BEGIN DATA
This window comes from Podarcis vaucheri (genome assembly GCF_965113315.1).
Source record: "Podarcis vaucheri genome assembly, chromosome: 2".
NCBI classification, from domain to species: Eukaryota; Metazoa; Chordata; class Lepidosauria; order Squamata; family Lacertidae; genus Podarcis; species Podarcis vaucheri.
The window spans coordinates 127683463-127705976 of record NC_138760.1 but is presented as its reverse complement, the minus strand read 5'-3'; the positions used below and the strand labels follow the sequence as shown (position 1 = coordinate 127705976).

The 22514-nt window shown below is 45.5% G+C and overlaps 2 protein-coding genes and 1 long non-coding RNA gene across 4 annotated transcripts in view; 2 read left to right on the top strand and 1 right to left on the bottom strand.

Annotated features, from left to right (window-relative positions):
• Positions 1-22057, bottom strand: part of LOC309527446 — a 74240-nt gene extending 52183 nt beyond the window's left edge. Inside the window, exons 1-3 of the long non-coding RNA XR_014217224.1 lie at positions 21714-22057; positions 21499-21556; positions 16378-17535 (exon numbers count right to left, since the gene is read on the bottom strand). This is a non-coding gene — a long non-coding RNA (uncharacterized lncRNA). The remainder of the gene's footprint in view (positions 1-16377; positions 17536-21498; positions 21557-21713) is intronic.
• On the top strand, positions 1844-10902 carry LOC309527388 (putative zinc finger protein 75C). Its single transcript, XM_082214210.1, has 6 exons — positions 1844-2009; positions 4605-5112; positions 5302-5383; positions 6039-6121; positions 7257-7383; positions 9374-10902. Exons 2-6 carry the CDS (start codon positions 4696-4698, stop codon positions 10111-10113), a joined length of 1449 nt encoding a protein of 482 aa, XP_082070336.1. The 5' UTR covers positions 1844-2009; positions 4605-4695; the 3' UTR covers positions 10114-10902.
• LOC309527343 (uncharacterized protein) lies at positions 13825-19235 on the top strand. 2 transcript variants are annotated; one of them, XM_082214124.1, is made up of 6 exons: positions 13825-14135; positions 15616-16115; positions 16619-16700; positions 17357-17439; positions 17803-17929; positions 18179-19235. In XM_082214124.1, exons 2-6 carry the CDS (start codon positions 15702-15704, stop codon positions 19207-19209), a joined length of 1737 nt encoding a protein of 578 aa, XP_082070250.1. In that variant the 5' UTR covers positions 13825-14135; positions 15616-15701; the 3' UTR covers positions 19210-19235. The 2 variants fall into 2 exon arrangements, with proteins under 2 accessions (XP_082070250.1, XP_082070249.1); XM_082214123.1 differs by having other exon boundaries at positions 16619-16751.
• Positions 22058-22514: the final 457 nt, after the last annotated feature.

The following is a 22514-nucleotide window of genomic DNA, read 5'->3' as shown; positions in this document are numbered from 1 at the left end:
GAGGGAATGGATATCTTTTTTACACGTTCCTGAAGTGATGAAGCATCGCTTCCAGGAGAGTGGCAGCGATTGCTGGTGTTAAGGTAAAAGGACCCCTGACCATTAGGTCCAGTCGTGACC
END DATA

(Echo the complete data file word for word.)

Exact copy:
This window comes from Podarcis vaucheri (genome assembly GCF_965113315.1).
Source record: "Podarcis vaucheri genome assembly, chromosome: 2".
NCBI classification, from domain to species: Eukaryota; Metazoa; Chordata; class Lepidosauria; order Squamata; family Lacertidae; genus Podarcis; species Podarcis vaucheri.
The window spans coordinates 127683463-127705976 of record NC_138760.1 but is presented as its reverse complement, the minus strand read 5'-3'; the positions used below and the strand labels follow the sequence as shown (position 1 = coordinate 127705976).

The 22514-nt window shown below is 45.5% G+C and overlaps 2 protein-coding genes and 1 long non-coding RNA gene across 4 annotated transcripts in view; 2 read left to right on the top strand and 1 right to left on the bottom strand.

Annotated features, from left to right (window-relative positions):
• Positions 1-22057, bottom strand: part of LOC309527446 — a 74240-nt gene extending 52183 nt beyond the window's left edge. Inside the window, exons 1-3 of the long non-coding RNA XR_014217224.1 lie at positions 21714-22057; positions 21499-21556; positions 16378-17535 (exon numbers count right to left, since the gene is read on the bottom strand). This is a non-coding gene — a long non-coding RNA (uncharacterized lncRNA). The remainder of the gene's footprint in view (positions 1-16377; positions 17536-21498; positions 21557-21713) is intronic.
• On the top strand, positions 1844-10902 carry LOC309527388 (putative zinc finger protein 75C). Its single transcript, XM_082214210.1, has 6 exons — positions 1844-2009; positions 4605-5112; positions 5302-5383; positions 6039-6121; positions 7257-7383; positions 9374-10902. Exons 2-6 carry the CDS (start codon positions 4696-4698, stop codon positions 10111-10113), a joined length of 1449 nt encoding a protein of 482 aa, XP_082070336.1. The 5' UTR covers positions 1844-2009; positions 4605-4695; the 3' UTR covers positions 10114-10902.
• LOC309527343 (uncharacterized protein) lies at positions 13825-19235 on the top strand. 2 transcript variants are annotated; one of them, XM_082214124.1, is made up of 6 exons: positions 13825-14135; positions 15616-16115; positions 16619-16700; positions 17357-17439; positions 17803-17929; positions 18179-19235. In XM_082214124.1, exons 2-6 carry the CDS (start codon positions 15702-15704, stop codon positions 19207-19209), a joined length of 1737 nt encoding a protein of 578 aa, XP_082070250.1. In that variant the 5' UTR covers positions 13825-14135; positions 15616-15701; the 3' UTR covers positions 19210-19235. The 2 variants fall into 2 exon arrangements, with proteins under 2 accessions (XP_082070250.1, XP_082070249.1); XM_082214123.1 differs by having other exon boundaries at positions 16619-16751.
• Positions 22058-22514: the final 457 nt, after the last annotated feature.

The following is a 22514-nucleotide window of genomic DNA, read 5'->3' as shown; positions in this document are numbered from 1 at the left end:
GAGGGAATGGATATCTTTTTTACACGTTCCTGAAGTGATGAAGCATCGCTTCCAGGAGAGTGGCAGCGATTGCTGGTGTTAAGGTAAAAGGACCCCTGACCATTAGGTCCAGTCGTGACC